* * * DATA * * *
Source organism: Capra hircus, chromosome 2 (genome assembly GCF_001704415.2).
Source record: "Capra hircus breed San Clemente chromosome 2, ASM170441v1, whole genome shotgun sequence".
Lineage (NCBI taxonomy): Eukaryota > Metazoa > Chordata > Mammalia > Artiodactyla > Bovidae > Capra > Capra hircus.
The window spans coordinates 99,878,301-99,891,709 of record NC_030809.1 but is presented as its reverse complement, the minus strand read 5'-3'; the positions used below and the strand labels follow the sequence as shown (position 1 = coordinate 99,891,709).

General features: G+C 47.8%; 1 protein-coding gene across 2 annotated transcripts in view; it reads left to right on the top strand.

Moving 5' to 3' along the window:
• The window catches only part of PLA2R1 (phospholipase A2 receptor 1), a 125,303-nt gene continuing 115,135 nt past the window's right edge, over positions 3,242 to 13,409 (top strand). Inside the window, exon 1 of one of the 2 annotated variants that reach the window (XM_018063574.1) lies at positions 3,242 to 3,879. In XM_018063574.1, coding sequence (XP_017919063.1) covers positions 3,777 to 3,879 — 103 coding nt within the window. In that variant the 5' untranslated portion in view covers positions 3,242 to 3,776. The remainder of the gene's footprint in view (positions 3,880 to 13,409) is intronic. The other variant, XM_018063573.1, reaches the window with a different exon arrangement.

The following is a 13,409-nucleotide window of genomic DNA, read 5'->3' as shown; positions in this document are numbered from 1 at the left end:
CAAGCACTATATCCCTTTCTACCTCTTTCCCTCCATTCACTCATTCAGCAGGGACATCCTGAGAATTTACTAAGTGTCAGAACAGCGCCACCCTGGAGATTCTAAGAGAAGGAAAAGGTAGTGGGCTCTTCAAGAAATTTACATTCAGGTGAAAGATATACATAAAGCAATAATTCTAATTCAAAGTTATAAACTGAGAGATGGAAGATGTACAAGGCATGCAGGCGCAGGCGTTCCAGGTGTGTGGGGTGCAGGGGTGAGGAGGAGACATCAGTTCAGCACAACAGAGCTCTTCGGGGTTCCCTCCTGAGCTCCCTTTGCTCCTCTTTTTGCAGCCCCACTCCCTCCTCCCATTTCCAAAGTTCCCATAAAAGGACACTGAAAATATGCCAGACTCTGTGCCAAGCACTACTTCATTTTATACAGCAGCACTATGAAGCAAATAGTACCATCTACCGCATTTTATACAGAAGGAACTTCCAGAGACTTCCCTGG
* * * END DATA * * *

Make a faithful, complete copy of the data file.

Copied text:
Source organism: Capra hircus, chromosome 2 (genome assembly GCF_001704415.2).
Source record: "Capra hircus breed San Clemente chromosome 2, ASM170441v1, whole genome shotgun sequence".
Lineage (NCBI taxonomy): Eukaryota > Metazoa > Chordata > Mammalia > Artiodactyla > Bovidae > Capra > Capra hircus.
The window spans coordinates 99,878,301-99,891,709 of record NC_030809.1 but is presented as its reverse complement, the minus strand read 5'-3'; the positions used below and the strand labels follow the sequence as shown (position 1 = coordinate 99,891,709).

General features: G+C 47.8%; 1 protein-coding gene across 2 annotated transcripts in view; it reads left to right on the top strand.

Moving 5' to 3' along the window:
• The window catches only part of PLA2R1 (phospholipase A2 receptor 1), a 125,303-nt gene continuing 115,135 nt past the window's right edge, over positions 3,242 to 13,409 (top strand). Inside the window, exon 1 of one of the 2 annotated variants that reach the window (XM_018063574.1) lies at positions 3,242 to 3,879. In XM_018063574.1, coding sequence (XP_017919063.1) covers positions 3,777 to 3,879 — 103 coding nt within the window. In that variant the 5' untranslated portion in view covers positions 3,242 to 3,776. The remainder of the gene's footprint in view (positions 3,880 to 13,409) is intronic. The other variant, XM_018063573.1, reaches the window with a different exon arrangement.

The following is a 13,409-nucleotide window of genomic DNA, read 5'->3' as shown; positions in this document are numbered from 1 at the left end:
CAAGCACTATATCCCTTTCTACCTCTTTCCCTCCATTCACTCATTCAGCAGGGACATCCTGAGAATTTACTAAGTGTCAGAACAGCGCCACCCTGGAGATTCTAAGAGAAGGAAAAGGTAGTGGGCTCTTCAAGAAATTTACATTCAGGTGAAAGATATACATAAAGCAATAATTCTAATTCAAAGTTATAAACTGAGAGATGGAAGATGTACAAGGCATGCAGGCGCAGGCGTTCCAGGTGTGTGGGGTGCAGGGGTGAGGAGGAGACATCAGTTCAGCACAACAGAGCTCTTCGGGGTTCCCTCCTGAGCTCCCTTTGCTCCTCTTTTTGCAGCCCCACTCCCTCCTCCCATTTCCAAAGTTCCCATAAAAGGACACTGAAAATATGCCAGACTCTGTGCCAAGCACTACTTCATTTTATACAGCAGCACTATGAAGCAAATAGTACCATCTACCGCATTTTATACAGAAGGAACTTCCAGAGACTTCCCTGG